“I remember coming into the fete and seeing all the sideshows. And also hearing all this great music wafting in from this little Tannoy system. It was John and the band. I remember I was amazed and thought, ‘Oh great’, because I was obviously into the music. I remember John singing a song called Come Go With Me. He’d heard it on the radio. He didn’t really know the verses, but he knew the chorus. The rest he just made up himself. I just thought, ‘Well, he looks good, he’s singing well and he seems like a great lead singer to me.’ Of course, he had his glasses off, so he really looked suave. I remember John was good. He was really the only outstanding member, all the rest kind of slipped away.”– Paul McCartney 1995

The Quarrymen were to play again that evening at 8PM across the street in the church hall for the Grand Dance. Ivan took the opportunity between sets to introduce Paul to John, recommending him as a possible member of the band. McCartney was already in rock ‘n’ roll star mode, wearing a white coat with silver flecks and black drainpipe trousers. John and Paul chatted for a few minutes and soon Paul was teaching John how to tune a guitar properly, as John and his friend Eric Griffiths’ guitars were in G banjo tuning. Then Paul ripped into his version of Eddie Cochran’s “Twenty Flight Rock”, Gene Vincent’s “Be Bop A Lula” and a medley of Little Richard hits. John Lennon was duly impressed.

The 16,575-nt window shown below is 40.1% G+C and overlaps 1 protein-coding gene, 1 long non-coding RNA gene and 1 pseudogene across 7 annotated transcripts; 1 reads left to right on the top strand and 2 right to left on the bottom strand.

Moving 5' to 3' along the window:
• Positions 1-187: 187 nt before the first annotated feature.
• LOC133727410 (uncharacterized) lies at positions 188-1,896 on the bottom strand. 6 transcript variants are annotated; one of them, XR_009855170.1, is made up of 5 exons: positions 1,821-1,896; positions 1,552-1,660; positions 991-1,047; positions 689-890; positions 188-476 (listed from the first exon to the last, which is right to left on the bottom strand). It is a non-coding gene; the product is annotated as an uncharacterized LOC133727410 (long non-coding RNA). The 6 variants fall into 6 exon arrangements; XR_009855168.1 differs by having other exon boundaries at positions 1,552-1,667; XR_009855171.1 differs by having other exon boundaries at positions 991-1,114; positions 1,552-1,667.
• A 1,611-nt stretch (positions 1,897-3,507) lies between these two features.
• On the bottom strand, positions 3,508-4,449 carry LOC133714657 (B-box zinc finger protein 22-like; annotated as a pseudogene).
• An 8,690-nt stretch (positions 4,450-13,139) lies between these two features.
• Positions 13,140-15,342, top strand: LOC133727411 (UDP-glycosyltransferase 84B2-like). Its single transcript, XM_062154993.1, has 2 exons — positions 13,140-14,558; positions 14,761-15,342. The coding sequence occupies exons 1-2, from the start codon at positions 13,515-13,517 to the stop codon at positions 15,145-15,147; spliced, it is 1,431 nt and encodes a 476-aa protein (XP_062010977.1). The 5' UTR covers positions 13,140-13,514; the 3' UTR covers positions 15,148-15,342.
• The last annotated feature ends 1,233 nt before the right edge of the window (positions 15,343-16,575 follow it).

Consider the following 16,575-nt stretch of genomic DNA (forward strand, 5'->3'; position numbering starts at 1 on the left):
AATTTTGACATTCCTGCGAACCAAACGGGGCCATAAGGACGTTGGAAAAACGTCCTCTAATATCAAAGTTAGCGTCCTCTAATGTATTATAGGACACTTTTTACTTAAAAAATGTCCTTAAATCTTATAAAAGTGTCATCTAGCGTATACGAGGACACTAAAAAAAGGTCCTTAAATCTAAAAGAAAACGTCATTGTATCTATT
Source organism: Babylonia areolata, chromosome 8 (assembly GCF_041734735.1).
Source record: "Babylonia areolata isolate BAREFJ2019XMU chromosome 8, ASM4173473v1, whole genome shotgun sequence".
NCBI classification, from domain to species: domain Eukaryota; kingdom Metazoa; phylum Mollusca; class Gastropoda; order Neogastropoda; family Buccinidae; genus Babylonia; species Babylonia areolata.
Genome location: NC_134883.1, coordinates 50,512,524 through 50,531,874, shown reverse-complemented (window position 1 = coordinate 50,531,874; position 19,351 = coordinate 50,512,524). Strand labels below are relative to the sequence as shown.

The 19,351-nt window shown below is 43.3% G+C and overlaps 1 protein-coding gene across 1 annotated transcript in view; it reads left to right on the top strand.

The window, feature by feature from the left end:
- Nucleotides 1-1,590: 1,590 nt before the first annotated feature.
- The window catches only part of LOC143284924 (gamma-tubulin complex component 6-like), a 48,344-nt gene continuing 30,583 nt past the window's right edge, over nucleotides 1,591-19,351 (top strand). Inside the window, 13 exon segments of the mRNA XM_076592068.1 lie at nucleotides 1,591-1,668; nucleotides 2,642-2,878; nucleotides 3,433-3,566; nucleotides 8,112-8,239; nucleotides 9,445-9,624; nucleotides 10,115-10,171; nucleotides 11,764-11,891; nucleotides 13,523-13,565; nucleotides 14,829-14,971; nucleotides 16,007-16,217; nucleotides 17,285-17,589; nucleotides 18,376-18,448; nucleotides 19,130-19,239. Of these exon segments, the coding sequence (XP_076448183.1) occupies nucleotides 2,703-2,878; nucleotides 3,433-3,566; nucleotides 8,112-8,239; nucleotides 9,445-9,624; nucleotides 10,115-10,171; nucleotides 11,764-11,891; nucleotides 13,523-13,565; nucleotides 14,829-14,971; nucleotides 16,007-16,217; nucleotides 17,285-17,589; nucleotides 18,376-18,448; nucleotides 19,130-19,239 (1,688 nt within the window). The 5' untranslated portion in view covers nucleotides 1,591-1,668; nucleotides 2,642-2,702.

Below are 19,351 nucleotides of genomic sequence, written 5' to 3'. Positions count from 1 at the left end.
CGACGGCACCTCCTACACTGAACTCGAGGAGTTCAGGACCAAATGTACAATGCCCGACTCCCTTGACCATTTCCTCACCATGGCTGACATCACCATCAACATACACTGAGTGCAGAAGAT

“I also knocked around on the backstage piano and that would have been A Whole Lot Of Shakin’ by Jerry Lee. That’s when I remember John leaning over, contributing a deft right hand in the upper octaves and surprising me with his beery breath. It’s not that I was shocked, it’s just that I remember this particular detail.” –Paul McCartney

Later that night, John, Paul and Ivan went to a bar and lied to get served liquor. After Paul left, John considered the dilemma he had just been given. Yes, Paul McCartney was damn good, which meant that John would no longer be the dominant figure in the band. He thought for days whether he wanted to be in a band where he was the main figure or if he wanted to make the band strong by admitting someone as good if not better than him. They ultimately decided to include him. Pete Shotton saw him two weeks later riding his bike and flagged him down to tell him the news. That evening, John and Paul met again. In an interview with Esquire magazine in 2013 with Matt Damon, Damon explained how Paul McCartney showed Bono of U2 exactly where this second meeting took place.

Bono’s “like, a student of the Beatles. He’s read every book on the Beatles. He’s seen every bit of film. There’s nothing he doesn’t know. So when Paul stops and says ‘That’s where it happened,’ Bono’s like, ‘That’s where what happened?’ because he thinks he knows everything. And Paul says, ‘That’s where the Beatles started. That’s where John gave me half his chocolate bar.’ And now Bono’s like, ‘What chocolate bar? I’ve never heard of any chocolate bar.’ And Paul says, ‘John had a chocolate bar, and he shared it with me. And he didn’t give me some of his chocolate bar. He didn’t give me a square of his chocolate bar. He didn’t give me a quarter of his chocolate bar. He gave me half of his chocolate bar. And that’s why the Beatles started right there.’ Isn’t that fantastic? It’s the most important story about the Beatles, and it’s in none of the books! And Paul tells it to Bono. Because he knows how much Bono loves the Beatles.” –Matt Damon